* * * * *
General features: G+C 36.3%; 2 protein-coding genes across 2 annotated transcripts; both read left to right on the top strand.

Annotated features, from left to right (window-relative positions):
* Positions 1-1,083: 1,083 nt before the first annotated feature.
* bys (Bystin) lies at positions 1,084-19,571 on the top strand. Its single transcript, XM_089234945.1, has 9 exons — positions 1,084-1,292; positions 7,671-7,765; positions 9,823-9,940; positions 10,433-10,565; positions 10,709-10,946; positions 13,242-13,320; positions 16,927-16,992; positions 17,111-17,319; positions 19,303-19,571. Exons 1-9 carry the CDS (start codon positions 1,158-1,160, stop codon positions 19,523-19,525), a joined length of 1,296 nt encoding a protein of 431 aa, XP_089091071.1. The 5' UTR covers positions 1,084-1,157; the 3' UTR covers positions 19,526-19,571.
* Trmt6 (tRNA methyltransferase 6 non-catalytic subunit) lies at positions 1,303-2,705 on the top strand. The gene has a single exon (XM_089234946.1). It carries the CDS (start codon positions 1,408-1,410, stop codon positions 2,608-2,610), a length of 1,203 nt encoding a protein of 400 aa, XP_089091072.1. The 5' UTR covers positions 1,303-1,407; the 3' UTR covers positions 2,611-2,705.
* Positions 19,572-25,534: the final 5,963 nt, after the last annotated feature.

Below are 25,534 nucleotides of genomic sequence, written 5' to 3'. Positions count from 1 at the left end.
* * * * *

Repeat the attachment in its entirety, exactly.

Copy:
General features: G+C 36.3%; 2 protein-coding genes across 2 annotated transcripts; both read left to right on the top strand.

Annotated features, from left to right (window-relative positions):
* Positions 1-1,083: 1,083 nt before the first annotated feature.
* bys (Bystin) lies at positions 1,084-19,571 on the top strand. Its single transcript, XM_089234945.1, has 9 exons — positions 1,084-1,292; positions 7,671-7,765; positions 9,823-9,940; positions 10,433-10,565; positions 10,709-10,946; positions 13,242-13,320; positions 16,927-16,992; positions 17,111-17,319; positions 19,303-19,571. Exons 1-9 carry the CDS (start codon positions 1,158-1,160, stop codon positions 19,523-19,525), a joined length of 1,296 nt encoding a protein of 431 aa, XP_089091071.1. The 5' UTR covers positions 1,084-1,157; the 3' UTR covers positions 19,526-19,571.
* Trmt6 (tRNA methyltransferase 6 non-catalytic subunit) lies at positions 1,303-2,705 on the top strand. The gene has a single exon (XM_089234946.1). It carries the CDS (start codon positions 1,408-1,410, stop codon positions 2,608-2,610), a length of 1,203 nt encoding a protein of 400 aa, XP_089091072.1. The 5' UTR covers positions 1,303-1,407; the 3' UTR covers positions 2,611-2,705.
* Positions 19,572-25,534: the final 5,963 nt, after the last annotated feature.

Below are 25,534 nucleotides of genomic sequence, written 5' to 3'. Positions count from 1 at the left end.